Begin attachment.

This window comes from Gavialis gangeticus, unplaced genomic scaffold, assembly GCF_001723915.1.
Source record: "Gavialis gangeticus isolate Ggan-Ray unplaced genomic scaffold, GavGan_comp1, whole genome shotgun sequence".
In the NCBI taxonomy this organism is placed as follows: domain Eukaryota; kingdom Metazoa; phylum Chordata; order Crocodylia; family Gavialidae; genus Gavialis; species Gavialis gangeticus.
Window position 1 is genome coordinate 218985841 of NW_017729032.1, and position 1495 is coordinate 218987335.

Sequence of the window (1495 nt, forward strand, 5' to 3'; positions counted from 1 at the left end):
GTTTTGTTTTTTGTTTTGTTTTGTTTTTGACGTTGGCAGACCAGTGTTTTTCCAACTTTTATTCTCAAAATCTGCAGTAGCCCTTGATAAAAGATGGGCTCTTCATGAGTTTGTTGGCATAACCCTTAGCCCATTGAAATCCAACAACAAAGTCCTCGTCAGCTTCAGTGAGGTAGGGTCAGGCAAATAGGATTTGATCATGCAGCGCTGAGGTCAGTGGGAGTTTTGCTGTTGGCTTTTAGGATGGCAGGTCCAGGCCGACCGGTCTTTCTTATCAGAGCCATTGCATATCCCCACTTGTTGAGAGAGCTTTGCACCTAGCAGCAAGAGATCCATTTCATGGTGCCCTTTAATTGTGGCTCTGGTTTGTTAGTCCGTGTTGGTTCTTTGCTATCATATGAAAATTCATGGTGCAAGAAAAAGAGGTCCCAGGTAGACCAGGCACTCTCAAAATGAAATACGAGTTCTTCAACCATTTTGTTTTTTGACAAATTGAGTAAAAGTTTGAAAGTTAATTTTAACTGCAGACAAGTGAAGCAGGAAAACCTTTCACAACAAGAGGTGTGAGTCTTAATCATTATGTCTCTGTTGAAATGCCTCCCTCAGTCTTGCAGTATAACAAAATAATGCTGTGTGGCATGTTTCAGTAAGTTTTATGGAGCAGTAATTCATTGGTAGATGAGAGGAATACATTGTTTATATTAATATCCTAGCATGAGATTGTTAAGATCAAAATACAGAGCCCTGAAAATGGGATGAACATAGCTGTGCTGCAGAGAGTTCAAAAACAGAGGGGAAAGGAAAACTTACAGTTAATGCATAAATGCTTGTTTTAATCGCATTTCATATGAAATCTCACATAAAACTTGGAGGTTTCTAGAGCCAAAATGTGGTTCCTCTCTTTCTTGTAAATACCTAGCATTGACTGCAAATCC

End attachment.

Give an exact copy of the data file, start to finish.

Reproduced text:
This window comes from Gavialis gangeticus, unplaced genomic scaffold, assembly GCF_001723915.1.
Source record: "Gavialis gangeticus isolate Ggan-Ray unplaced genomic scaffold, GavGan_comp1, whole genome shotgun sequence".
In the NCBI taxonomy this organism is placed as follows: domain Eukaryota; kingdom Metazoa; phylum Chordata; order Crocodylia; family Gavialidae; genus Gavialis; species Gavialis gangeticus.
Window position 1 is genome coordinate 218985841 of NW_017729032.1, and position 1495 is coordinate 218987335.

Sequence of the window (1495 nt, forward strand, 5' to 3'; positions counted from 1 at the left end):
GTTTTGTTTTTTGTTTTGTTTTGTTTTTGACGTTGGCAGACCAGTGTTTTTCCAACTTTTATTCTCAAAATCTGCAGTAGCCCTTGATAAAAGATGGGCTCTTCATGAGTTTGTTGGCATAACCCTTAGCCCATTGAAATCCAACAACAAAGTCCTCGTCAGCTTCAGTGAGGTAGGGTCAGGCAAATAGGATTTGATCATGCAGCGCTGAGGTCAGTGGGAGTTTTGCTGTTGGCTTTTAGGATGGCAGGTCCAGGCCGACCGGTCTTTCTTATCAGAGCCATTGCATATCCCCACTTGTTGAGAGAGCTTTGCACCTAGCAGCAAGAGATCCATTTCATGGTGCCCTTTAATTGTGGCTCTGGTTTGTTAGTCCGTGTTGGTTCTTTGCTATCATATGAAAATTCATGGTGCAAGAAAAAGAGGTCCCAGGTAGACCAGGCACTCTCAAAATGAAATACGAGTTCTTCAACCATTTTGTTTTTTGACAAATTGAGTAAAAGTTTGAAAGTTAATTTTAACTGCAGACAAGTGAAGCAGGAAAACCTTTCACAACAAGAGGTGTGAGTCTTAATCATTATGTCTCTGTTGAAATGCCTCCCTCAGTCTTGCAGTATAACAAAATAATGCTGTGTGGCATGTTTCAGTAAGTTTTATGGAGCAGTAATTCATTGGTAGATGAGAGGAATACATTGTTTATATTAATATCCTAGCATGAGATTGTTAAGATCAAAATACAGAGCCCTGAAAATGGGATGAACATAGCTGTGCTGCAGAGAGTTCAAAAACAGAGGGGAAAGGAAAACTTACAGTTAATGCATAAATGCTTGTTTTAATCGCATTTCATATGAAATCTCACATAAAACTTGGAGGTTTCTAGAGCCAAAATGTGGTTCCTCTCTTTCTTGTAAATACCTAGCATTGACTGCAAATCC